You don't notice it until the end of the last regatta or race series. You know it's coming, but it doesn't always register until it's in your face. You've been focusing on the next race, the next meal, the next regatta registration, the hotel reservation, the camera, the mooring buoy, the sunscreen, the fruit, the energy bars, text messaging, life jackets, whisker poles, dropped shackles, tie downs, the safety of the boats at night, THE CREDIT CARD and CHECKBOOK, location of the pool, the housewarming gift, mileage of the car, the location of the other cars in the caravan. Then there's the sailing school, the fund raisers, the instructors' housing, team T-shirts. For a select few it's the challenge of hosting a 70-120 boat regatta.


It's most common among those who've done it for years, even across generations. Then it's clear. There will be no more. Whatever was learned was learned.  Whatever was not achieved remains to be learned. 


There is more than one kind of participant in this sport.


Some learned the start, some learned the tactics; some learned the windward roundings and some the leeward gates. Some learned to cover, and some will never forget when they didn't. Some learned the roll tack, some learned the death roll. Some learned courtesy, and some learned to negotiate. Some did circles, some did not. Some did circles, even when they were right, just to be sure. Some got the favored end in their gut, and some felt the gut wrench at the starting gun. Some learned to protest, and some were faced with the results of learned judgment. All learned life jackets shore to shore. Some had noisy sails, and some were grateful for the duck tape to repair the window. Some had big watches and some without (they learned to do a lot in the last 60 seconds between the signals). Some remember the gleam of the boat, and some remember the dirt and leaves clogging the bailers from earlier years. Some had uniforms and some had only friendships. Some were scared and some were at home. Some learned to move like a cat and some learned to sail flat. 


Some learned to put the boats away, and some banged away. Some lost masts and some just clevis pins. Most learned to polish the rudders and centerboards to a shine and Teflon the bottom (tie that boat down, it's really slick). Some learned a new meaning of T-Bone, and some learned the location of the closest fiberglass repair shop.  Some did better than their sister or brother, some did better than their neighbor or father.  Some took it with pride and some took it in stride. Some were required to participate and some fervently requested to do so. Some stared at the girls, instead of the sails. Some stared at the boys instead of the water. Some stared at the leaking bailer in despair. Some stared at the upcoming pressure. Some learned to boast, and some to console.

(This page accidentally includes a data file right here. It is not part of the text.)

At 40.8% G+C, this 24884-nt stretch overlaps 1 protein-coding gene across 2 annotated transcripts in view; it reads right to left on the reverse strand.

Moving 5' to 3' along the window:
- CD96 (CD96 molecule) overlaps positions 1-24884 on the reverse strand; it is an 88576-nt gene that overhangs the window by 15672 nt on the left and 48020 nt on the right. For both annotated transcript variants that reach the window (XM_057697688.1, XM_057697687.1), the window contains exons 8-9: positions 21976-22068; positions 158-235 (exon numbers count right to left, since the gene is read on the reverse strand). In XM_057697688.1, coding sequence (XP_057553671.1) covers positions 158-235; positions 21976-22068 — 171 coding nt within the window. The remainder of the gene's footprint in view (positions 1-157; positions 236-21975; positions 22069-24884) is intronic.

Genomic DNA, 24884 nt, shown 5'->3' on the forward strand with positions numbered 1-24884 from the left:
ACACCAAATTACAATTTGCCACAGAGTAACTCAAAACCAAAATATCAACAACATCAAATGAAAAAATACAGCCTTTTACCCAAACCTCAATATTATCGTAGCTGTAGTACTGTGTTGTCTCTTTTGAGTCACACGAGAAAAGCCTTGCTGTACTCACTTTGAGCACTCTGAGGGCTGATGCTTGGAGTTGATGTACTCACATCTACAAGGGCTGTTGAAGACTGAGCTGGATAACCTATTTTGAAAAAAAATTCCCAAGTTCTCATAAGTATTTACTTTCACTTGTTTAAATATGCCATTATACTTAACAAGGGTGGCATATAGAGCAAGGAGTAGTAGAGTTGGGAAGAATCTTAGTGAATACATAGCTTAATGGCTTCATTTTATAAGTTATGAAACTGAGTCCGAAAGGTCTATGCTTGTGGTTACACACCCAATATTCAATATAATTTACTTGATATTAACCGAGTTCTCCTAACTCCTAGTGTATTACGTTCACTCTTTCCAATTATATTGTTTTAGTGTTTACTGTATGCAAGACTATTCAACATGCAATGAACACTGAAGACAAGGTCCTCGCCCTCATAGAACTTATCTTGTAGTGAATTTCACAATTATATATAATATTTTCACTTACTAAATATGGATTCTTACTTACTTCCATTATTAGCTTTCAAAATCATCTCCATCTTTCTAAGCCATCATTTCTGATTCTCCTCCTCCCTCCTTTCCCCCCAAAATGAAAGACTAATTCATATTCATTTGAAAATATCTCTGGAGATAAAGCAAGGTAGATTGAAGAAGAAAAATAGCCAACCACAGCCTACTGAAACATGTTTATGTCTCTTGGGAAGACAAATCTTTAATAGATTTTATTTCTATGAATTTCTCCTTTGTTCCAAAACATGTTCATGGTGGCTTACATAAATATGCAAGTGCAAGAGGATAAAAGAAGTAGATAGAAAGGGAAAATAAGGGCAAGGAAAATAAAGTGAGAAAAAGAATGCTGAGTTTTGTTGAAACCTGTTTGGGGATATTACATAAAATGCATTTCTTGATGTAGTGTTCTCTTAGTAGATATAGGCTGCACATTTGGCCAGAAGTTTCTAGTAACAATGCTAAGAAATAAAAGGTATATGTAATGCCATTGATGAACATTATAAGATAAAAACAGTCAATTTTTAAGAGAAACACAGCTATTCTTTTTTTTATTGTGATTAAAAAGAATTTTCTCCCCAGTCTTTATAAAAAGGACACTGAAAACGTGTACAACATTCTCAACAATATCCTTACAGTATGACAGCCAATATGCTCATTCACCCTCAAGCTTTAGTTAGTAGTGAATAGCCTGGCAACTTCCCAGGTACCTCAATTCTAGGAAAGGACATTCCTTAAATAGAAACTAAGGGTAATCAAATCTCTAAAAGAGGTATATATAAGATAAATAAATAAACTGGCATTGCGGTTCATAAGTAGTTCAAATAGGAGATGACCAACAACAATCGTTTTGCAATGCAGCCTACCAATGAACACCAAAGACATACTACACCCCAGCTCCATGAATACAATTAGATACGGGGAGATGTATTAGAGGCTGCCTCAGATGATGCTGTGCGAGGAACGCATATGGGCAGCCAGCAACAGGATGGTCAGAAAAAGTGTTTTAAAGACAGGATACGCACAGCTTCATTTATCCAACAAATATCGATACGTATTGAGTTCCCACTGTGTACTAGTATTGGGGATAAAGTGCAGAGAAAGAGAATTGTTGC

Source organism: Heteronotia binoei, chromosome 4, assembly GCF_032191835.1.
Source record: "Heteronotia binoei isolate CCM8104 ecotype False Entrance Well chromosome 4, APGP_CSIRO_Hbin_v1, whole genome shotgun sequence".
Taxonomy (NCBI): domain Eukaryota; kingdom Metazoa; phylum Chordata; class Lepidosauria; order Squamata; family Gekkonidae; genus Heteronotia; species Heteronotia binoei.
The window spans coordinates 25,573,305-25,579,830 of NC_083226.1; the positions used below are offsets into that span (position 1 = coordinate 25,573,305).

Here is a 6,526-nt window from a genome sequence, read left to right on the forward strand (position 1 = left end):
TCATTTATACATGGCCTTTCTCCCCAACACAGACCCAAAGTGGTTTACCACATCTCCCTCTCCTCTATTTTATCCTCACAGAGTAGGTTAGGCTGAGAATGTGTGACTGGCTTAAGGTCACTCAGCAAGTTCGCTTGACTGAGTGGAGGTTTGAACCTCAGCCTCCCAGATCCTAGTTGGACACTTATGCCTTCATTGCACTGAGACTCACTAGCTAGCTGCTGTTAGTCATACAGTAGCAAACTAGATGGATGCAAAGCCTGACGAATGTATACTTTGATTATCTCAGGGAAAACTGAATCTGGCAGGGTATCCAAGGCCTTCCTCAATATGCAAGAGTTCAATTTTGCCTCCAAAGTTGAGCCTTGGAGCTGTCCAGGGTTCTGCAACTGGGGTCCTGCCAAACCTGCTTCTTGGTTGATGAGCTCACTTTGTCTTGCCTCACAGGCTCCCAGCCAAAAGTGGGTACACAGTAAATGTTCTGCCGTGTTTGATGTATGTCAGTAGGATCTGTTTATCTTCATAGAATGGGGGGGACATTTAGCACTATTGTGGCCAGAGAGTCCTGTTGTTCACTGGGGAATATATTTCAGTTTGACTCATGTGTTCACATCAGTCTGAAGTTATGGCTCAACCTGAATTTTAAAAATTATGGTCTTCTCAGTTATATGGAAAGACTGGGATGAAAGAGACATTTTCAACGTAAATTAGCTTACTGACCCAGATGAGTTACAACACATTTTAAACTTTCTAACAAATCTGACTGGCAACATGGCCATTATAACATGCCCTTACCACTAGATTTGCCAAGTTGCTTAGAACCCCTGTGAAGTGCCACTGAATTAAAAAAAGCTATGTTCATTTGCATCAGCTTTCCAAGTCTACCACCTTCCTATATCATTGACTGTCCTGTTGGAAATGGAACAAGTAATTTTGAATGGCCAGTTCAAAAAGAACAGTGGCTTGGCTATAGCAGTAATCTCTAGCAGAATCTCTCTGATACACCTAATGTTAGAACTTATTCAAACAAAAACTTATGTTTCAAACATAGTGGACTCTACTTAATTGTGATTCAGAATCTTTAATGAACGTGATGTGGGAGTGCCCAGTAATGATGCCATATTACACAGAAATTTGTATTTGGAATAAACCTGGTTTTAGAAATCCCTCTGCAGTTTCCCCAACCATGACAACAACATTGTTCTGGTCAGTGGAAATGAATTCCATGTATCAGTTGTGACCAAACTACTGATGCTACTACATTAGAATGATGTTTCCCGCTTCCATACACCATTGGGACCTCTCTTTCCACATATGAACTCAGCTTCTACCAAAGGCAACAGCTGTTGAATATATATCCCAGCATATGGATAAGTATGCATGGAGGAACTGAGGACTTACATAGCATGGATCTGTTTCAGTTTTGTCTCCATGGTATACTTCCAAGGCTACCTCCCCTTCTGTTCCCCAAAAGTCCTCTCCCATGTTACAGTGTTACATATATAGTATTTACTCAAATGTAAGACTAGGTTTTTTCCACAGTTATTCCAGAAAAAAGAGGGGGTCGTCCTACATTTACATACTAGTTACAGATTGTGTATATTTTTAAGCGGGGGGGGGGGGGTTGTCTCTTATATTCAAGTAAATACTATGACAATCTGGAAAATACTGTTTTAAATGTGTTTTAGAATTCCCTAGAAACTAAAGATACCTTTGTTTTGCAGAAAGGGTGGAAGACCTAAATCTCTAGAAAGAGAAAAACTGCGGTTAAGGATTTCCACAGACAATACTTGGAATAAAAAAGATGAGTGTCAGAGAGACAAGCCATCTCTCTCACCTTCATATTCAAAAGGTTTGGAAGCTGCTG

A few couldn't wait to do ANYTHING else. Some put it all together, for leg, a race or a regatta. A few just got it all most of the time no matter what lake or wind condition. 


A third group participated, but in the background. 


Some spent sums to ensure it wasn't the technology or the boat that stood in the way of learning. Some were thankful just to be able to afford a regatta or sailing school. Some learned to back trailers, and some learned to ask for help. Some learned to lecture, some to support. This group also had some doing better than their sister or brother, some doing better than their neighbor. Some learned about trailer lights, and some about safety chains. Some had coolers, and some had lake water. Some camped and some stayed at the resort. Some stayed with new found friends. Some made it a celebration, and some made it a time of intense focus. Some will no longer listen to Tom Hodgson wishing their children would pay attention to the history being made and recounted. 


Everyone learned to deal with their expectations. If we could only master them!


Not all will go forward in this sport after this. Some will remember this time as stories of youth gone by. Some will keep going, looking to future races with the relationships just underway. Yet the basics remain in the alteration of our DNA, our muscles, our countenance, regardless of our choice. 


This year I have a lump in my throat. I am one of the parents, who after 12 years, is saying goodbye to the X boat fleet, and the ILYA youth sailing.....until our next generation, I pray. Thank goodness for this wonderful association of inland lake yacht clubs. What it has done for our children. Oh the places they've been, and the friends they've made!





See you at Delavan AGAIN
It's been a number of years but grandmother of Greta Banholzer brought this T-shirt and look at the date! "Little Ricky" Kotovic donned this apparel in 1981.
USODA Nationals - Sandusky, Ohio

The following ILYA Sailors competed in the Girls Nationals:

Oliviarose Chapman - 69th

Suzanne Ackley - 74th

Sophie Michels - 80th

Marleigh Belsley - 82nd


Nationals as of Satuday night:

Henry Chapman - 80th

Chapman Petersen - 153rd

Marleigh Belsley - 253th


PO Box 311
Fontana, WI 53125-0311
Phone: 262-203-7721
Fax: 262-203-7722
Use this area to provide your subscribers information about your organization.

Candace Porter
Inland Lake Yachting Association